You Might Be Grinding Your Teeth & Not Know It


Most of us grind our teeth or clench our jaws at one time or another. Repetitive grinding, however, is not a regular habit that our teeth are made to withstand. This chronic behavior is known as bruxism, a common habit that can occur at night or during the day. Unfortunately, untreated teeth grinding can have serious, lasting effects on your health. Early detection of bruxism is the key to help prevent pain and significant damage to your mouth.

Here’s a look at the common signs of bruxism, effects of chronic grinding and what you can do to stop it.

Bruxism and its impact on your health. Over time, chronic teeth grinding can take a toll on your oral health as well as overall health. One of the most common complications of bruxism is damaged teeth, as persistent grinding can wear down the outer enamel layer of a tooth. This can lead to increased sensitivity of the tooth and even decay. In some cases, the excessive pressure from grinding may wear enamelso severely to result in fracturing, loosening or loss of teeth.

It is also not uncommon for ongoing clenching and grinding to place excessive pressure on the jaw, which contributes to disorders of the temporomandibular joint (TMJ). As a result, you may experience pain in the jaw joint, difficulty chewing, and a clicking sound when opening or closing the jaw.

Identifying teeth grinding symptoms. It may be difficult to pinpoint the exact cause of your teeth grinding behavior, but signs of bruxism are usually clear. Most often, teeth grinding occurs unknowingly during sleep. For this reason, many people who have sleep-related bruxism aren’t even aware that they grind their teeth, unless otherwise informed by a sleep partner. For others, a dentist may detect worn or fractured tooth enamel during a routine dental exam.

The following telltale signs may signal that you are habitually grinding your teeth or clenching your jaw:

  • Clenching or grinding of the teeth that is loud enough to wake your sleep partner
  • Trouble sleeping or interrupted sleep
  • Headaches that start at the temples, especially upon waking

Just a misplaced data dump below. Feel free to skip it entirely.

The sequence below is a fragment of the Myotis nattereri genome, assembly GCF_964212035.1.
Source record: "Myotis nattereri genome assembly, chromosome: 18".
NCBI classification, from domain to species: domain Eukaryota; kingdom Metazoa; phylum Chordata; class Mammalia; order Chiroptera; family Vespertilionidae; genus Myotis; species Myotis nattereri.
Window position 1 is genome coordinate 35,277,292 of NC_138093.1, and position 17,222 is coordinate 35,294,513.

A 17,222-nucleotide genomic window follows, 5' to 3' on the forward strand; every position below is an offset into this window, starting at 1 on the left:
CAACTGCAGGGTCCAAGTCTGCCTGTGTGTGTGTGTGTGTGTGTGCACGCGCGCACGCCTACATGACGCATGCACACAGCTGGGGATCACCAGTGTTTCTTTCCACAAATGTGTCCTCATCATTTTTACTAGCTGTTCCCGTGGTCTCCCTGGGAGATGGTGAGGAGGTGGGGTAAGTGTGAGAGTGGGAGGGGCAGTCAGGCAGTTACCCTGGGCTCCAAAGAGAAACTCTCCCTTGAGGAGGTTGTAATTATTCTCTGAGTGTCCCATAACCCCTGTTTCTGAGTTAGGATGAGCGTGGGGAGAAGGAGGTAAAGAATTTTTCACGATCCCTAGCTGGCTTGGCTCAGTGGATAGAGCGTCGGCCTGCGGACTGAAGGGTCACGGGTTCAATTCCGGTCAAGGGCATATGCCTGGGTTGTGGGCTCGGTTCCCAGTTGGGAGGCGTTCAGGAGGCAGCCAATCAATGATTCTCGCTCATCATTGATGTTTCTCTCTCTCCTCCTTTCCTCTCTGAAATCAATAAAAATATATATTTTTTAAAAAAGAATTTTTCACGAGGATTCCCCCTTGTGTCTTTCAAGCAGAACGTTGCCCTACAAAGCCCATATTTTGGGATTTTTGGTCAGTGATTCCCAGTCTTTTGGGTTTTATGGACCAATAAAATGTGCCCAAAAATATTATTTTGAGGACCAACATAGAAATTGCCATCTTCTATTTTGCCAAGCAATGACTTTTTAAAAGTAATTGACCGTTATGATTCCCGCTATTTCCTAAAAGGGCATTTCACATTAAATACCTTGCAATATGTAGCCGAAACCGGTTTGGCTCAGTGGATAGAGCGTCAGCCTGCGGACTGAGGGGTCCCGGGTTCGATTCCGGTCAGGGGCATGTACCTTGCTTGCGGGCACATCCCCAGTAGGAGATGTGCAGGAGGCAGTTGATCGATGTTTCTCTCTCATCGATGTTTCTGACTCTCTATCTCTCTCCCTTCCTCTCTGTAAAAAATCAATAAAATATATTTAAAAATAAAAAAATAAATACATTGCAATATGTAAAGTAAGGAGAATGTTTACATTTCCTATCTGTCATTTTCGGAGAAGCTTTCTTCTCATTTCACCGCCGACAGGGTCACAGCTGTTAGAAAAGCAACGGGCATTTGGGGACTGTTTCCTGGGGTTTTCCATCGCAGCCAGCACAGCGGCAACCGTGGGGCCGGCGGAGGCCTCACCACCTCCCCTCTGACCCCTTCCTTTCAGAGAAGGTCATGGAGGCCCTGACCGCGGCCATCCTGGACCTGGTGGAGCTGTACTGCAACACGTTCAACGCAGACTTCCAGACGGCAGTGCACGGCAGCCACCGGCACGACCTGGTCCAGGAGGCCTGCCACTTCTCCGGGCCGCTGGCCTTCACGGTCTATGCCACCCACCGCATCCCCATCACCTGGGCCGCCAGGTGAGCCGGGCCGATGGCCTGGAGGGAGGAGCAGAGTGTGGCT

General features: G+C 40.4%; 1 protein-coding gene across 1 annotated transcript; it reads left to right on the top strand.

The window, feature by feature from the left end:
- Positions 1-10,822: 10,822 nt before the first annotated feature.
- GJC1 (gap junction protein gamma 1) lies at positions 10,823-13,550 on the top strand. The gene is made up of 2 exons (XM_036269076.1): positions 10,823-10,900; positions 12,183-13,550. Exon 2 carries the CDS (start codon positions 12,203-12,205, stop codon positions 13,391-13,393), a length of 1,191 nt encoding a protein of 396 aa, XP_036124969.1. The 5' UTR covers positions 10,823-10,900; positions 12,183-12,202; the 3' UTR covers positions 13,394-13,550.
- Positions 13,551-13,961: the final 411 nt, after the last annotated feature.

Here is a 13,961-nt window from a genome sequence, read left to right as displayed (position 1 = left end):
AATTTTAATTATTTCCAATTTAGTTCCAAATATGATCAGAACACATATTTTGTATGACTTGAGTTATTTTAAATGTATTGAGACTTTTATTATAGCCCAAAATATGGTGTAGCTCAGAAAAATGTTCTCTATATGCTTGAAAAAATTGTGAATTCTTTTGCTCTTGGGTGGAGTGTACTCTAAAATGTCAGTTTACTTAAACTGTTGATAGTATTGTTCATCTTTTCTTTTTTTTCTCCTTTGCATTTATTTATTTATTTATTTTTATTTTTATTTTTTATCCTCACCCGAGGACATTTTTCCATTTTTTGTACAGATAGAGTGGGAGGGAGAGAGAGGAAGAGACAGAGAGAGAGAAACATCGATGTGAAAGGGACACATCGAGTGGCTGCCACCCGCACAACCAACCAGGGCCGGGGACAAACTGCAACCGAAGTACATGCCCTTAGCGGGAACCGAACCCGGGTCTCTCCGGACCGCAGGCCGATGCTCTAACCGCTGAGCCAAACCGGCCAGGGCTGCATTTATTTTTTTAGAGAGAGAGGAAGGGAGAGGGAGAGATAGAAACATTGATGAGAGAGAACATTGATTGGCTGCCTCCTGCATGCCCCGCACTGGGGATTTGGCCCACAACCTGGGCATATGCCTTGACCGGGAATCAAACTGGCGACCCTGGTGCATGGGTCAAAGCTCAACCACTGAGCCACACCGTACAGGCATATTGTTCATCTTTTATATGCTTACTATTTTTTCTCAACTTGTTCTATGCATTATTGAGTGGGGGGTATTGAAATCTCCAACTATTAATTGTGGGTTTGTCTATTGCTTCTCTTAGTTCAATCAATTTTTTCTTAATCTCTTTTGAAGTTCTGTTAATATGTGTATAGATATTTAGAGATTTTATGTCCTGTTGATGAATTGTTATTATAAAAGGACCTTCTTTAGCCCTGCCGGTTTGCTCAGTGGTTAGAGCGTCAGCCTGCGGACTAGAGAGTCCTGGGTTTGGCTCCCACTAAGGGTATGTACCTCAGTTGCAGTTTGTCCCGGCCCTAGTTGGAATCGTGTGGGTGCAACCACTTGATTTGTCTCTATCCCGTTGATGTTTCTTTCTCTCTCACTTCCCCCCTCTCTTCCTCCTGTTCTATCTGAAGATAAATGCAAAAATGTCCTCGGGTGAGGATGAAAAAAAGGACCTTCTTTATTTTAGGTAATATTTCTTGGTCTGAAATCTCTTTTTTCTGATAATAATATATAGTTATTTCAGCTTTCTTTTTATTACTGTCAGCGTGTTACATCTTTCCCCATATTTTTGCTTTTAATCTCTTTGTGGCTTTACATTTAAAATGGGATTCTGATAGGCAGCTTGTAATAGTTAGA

• Pain that radiates from the ear, but is not related to an actual earache
  • Teeth that are increasingly sensitive to hot and cold foods or drinks
  • A sore or tired jaw
  • Damage to the inside of the cheek from chewing
  • Increasingly worn teeth, including flattened cusps and loose teeth

Causes of bruxism and what you can do. The exact cause of bruxism is uncertain and varies for each individual. For many adults, teeth grinding is correlated to times of stress. Intense feelings of anger and anxiety may even exacerbate the grinding behavior. Having a family history of bruxism may increase your risk for teeth grinding, as will taking certain medications, such as antidepressants.

Others may experience chronic clenching or grinding due to an abnormal bite—when the top and bottom teeth do not come together properly. Similarly, having teeth that are missing or crooked can trigger clenching or grinding.

For many people, putting an end to teeth grinding or clenching is difficult when it occurs during sleep. If stress is to blame for your bruxism symptoms, you may be able to reduce stress levels by practicing relaxation techniques. Most often, professional treatment from a dentist is the best way to prevent bruxism and correct damage caused by grinding. A dentist can help determine the underlying cause of bruxism and recommend the best course for treatment, such as orthodontics to correct a misaligned bite or a nighttime oral appliance that protects the upper teeth from grinding against the lower teeth.

Although common, chronic bruxism should not be taken lightly. It is important to address signs of teeth grinding as soon as you notice them to avoid more serious complications, such as tooth fractures, disruptive headaches and painful jaw disorders. If you suspect that you are grinding your teeth, talk to your doctor or dentist about your symptoms. The sooner you seek help, the sooner you can put your bruxism and bothersome symptoms to rest. Consult the complementary guide for further information on teeth grinding


Inforgraphic provided by Schererville Family Dentistry